#9 littlen

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Posted 15 November 2018 - 12:03 PM

You gotta have a little heart ;)  

I was just out in the cricks up my way after a couple days of rain on top of the cold....(not safe or smart, but that's just me).  I got a bunch of Longnose!  They're there.  But good stuff overall.  I miss my native tank so I've 'Followed' yours and a few other tank threads. 


Nick L.

#10 Fleendar the Magnificent

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Posted 15 November 2018 - 05:00 PM

Thanks Nick.

 

So you had luck in the cold water? I left my trap in about 2 hours. Usually after about 45 mins in warmer weather my trap has at least 15 fish in it. My daughter was with me at the time, so I had her drop the trap back into the water from the top of the road culvert we were standing on and of all of the lucky things, she dropped it right on top of a minnow that was small enough to where it's head went through the small diamond shaped openings and he got wedged into the trap. That was the only fish we caught that day. I think it's a bullhead minnow and he's doing very well in the tank. The second photo is a much better photo of the WBND bully I have.

 

Do you have room or the time to take up a native tank again? I was out of it for about 10-11 years and got back into it on the 4th of July.

Attached Images

  • 1-BULLHEAD-MINNOW.jpg
  • 1-DACE.jpg


#11 littlen

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Posted 16 November 2018 - 09:16 AM

Yes, I got a bunch of darters, dace, and shiners, but I was using a small seine and doing some dip-netting.  I'll add that there were a lot of leaves to sort through, which is where a lot of the fish were hiding near the bank.  When it gets cold the fish aren't out foraging as much so the appeal of food in a minnow trap is low.  But they are out there.  I'll definitely be back in the native game.  I was tired of the chiller and it's associated expenses.  (I wanted a chilled stream tank).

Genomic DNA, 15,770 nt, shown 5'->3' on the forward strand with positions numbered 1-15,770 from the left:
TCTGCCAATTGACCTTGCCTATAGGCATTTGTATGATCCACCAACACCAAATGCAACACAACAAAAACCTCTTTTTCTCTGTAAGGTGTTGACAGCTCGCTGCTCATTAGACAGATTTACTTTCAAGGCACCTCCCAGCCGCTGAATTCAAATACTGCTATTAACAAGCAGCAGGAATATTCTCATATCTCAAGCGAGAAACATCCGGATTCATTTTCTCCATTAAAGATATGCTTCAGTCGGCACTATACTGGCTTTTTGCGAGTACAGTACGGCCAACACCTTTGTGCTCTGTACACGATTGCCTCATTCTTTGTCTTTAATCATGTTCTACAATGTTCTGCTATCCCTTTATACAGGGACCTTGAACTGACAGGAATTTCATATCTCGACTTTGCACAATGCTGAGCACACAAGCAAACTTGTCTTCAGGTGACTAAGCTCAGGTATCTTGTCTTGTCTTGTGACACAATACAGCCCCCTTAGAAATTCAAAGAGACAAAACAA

Nick L.

#12 Fleendar the Magnificent

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Posted 27 November 2018 - 07:10 PM

My daughter and I use a 4' X 4' seine and a large aquarium net at our river. The seine for all of our major catches and I use the 4" X 6" aquarium net to catch the fry near the shoreline. I also have a minnow trap that we use out at my father's house where my WBND was caught. However, as it gets colder, less and less fish get caught.

 

Anyhow, I can imagine that a tank chiller, like a heater is somewhat expensive to run. This is another reason why I like darters, daces, minnows and such that don't need chilled water.



#13 littlen

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Posted 28 November 2018 - 08:50 PM

Generally speaking, most of the stream fish do fine without a chiller long term.  My upper level where the tank was at that time could easily get to mid/upper 70's.  I had some species in there that failed to thrive at such temps over the long run so I added a chiller and kept the tank b/t 65-67 all year.  I tried not to look too closely at the electric bill!


Nick L.

#14 Fleendar the Magnificent

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Posted 01 December 2018 - 02:29 PM

My tank stays right around 68-70 F and the fish seem fine with it. I read the temp yesterday and it was an even 70F. I think that the darters need it to be colder to spawn. Not looking to spawn any though. No room for a spawning tank.